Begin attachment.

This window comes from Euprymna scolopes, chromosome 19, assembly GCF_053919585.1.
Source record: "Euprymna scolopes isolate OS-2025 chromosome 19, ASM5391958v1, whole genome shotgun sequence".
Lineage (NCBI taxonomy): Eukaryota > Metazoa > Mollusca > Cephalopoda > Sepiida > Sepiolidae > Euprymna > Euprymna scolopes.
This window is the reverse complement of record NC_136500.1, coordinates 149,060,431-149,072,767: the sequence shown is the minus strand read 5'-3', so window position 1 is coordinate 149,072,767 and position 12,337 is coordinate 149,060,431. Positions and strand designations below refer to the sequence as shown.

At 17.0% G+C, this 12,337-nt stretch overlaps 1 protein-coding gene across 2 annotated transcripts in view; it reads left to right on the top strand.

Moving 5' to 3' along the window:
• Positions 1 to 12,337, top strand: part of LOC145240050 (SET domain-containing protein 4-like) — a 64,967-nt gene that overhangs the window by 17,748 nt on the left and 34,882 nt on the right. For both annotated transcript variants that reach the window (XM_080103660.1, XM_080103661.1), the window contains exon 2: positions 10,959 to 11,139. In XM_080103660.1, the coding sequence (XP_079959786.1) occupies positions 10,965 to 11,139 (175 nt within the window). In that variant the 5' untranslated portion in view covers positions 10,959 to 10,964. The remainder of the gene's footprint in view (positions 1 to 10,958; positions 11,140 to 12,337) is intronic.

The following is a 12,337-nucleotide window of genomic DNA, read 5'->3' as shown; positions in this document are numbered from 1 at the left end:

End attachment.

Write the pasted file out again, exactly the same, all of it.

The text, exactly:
This window comes from Euprymna scolopes, chromosome 19, assembly GCF_053919585.1.
Source record: "Euprymna scolopes isolate OS-2025 chromosome 19, ASM5391958v1, whole genome shotgun sequence".
Lineage (NCBI taxonomy): Eukaryota > Metazoa > Mollusca > Cephalopoda > Sepiida > Sepiolidae > Euprymna > Euprymna scolopes.
This window is the reverse complement of record NC_136500.1, coordinates 149,060,431-149,072,767: the sequence shown is the minus strand read 5'-3', so window position 1 is coordinate 149,072,767 and position 12,337 is coordinate 149,060,431. Positions and strand designations below refer to the sequence as shown.

At 17.0% G+C, this 12,337-nt stretch overlaps 1 protein-coding gene across 2 annotated transcripts in view; it reads left to right on the top strand.

Moving 5' to 3' along the window:
• Positions 1 to 12,337, top strand: part of LOC145240050 (SET domain-containing protein 4-like) — a 64,967-nt gene that overhangs the window by 17,748 nt on the left and 34,882 nt on the right. For both annotated transcript variants that reach the window (XM_080103660.1, XM_080103661.1), the window contains exon 2: positions 10,959 to 11,139. In XM_080103660.1, the coding sequence (XP_079959786.1) occupies positions 10,965 to 11,139 (175 nt within the window). In that variant the 5' untranslated portion in view covers positions 10,959 to 10,964. The remainder of the gene's footprint in view (positions 1 to 10,958; positions 11,140 to 12,337) is intronic.

The following is a 12,337-nucleotide window of genomic DNA, read 5'->3' as shown; positions in this document are numbered from 1 at the left end: